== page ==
Court rules on composer’s manuscripts
Posted: 21st March 2013
The resolution of a long-running dispute between the children and carer of Oscar-winning composer, Sir Malcolm Arnold, largely hinged on the interpretation of a brief postcard he wrote to his son. The Court of Appeal ruled that 82 potentially highly valuable manuscripts of his work had been gifted by Sir Malcolm to his children prior to his death and therefore did not form part of his estate.
Sir Malcolm, who was most famous for his score to classic film, the Bridge on the River Kwai, was going through a chaotic period in his life in 1976 when he sent several boxes of his possessions to his daughter, Katherine, including books, works of art, his Oscar statuette and a large number of manuscripts. He wrote a card to his son bearing the words: ‘All the books, pictures, sculptures etc. are for you and Katherine to share and keep, or sell it if you like! Dad’.
In upholding an appeal by Robert and Katherine, the court ruled that the word ‘etc’ used by Sir Malcolm in the card embraced the manuscripts and that he had intended to give them to his children. The ruling means that, of 103 manuscripts held by the Royal College of Music pending the outcome of the litigation, Robert and Katherine are entitled to 82 that were contained in the boxes. The remainder will pass to Anthony Day, who devotedly cared for the composer in his final years, under the terms of the composer’s will of which he was the principal beneficiary.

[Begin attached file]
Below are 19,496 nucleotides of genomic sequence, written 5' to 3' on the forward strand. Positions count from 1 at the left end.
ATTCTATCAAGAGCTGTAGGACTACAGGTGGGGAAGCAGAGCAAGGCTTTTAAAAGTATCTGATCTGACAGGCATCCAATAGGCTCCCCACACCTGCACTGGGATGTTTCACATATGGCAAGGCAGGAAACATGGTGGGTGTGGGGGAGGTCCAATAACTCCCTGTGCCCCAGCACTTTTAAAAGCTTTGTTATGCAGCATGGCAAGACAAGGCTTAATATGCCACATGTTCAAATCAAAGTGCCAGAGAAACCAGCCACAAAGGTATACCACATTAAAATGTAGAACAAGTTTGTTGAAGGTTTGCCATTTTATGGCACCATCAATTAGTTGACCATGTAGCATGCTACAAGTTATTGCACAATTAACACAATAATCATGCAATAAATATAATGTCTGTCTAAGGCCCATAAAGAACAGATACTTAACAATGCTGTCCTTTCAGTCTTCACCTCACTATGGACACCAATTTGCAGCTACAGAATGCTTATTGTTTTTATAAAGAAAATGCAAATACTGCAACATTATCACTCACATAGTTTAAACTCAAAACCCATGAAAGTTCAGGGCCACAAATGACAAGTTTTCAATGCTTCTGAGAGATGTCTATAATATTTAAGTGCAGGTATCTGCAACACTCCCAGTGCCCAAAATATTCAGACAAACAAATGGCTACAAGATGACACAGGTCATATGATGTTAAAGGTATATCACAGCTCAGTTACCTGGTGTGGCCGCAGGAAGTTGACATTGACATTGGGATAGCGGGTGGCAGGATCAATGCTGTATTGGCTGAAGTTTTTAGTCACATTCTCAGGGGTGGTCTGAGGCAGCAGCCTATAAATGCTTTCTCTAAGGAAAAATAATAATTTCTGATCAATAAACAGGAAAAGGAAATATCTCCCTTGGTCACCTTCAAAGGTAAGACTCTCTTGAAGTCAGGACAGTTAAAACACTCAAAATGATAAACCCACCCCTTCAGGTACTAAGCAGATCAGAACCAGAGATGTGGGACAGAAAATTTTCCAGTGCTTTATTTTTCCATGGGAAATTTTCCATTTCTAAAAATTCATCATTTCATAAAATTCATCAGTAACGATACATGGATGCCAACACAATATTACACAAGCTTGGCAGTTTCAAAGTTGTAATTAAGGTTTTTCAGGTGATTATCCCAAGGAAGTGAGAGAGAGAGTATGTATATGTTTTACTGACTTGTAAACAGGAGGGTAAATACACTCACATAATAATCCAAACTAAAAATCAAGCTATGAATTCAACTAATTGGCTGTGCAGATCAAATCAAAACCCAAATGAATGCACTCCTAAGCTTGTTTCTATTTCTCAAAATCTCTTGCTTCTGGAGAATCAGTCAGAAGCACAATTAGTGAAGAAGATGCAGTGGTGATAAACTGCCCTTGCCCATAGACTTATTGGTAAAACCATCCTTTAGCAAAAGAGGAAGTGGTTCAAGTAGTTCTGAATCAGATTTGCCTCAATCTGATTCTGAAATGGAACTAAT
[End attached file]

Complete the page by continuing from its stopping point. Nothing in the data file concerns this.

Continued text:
Ruling on a separate issue in the case, the court rejected Robert and Katherine’s plea that Mr Day should be required to repay into Sir Malcolm’s estate £36,000 that he received from their joint bank account in the four years before the composer’s death. The money had been gifted, with the composer’s consent, to Mr Day who had held an enduring power of attorney over the ailing Sir Malcolm’s affairs.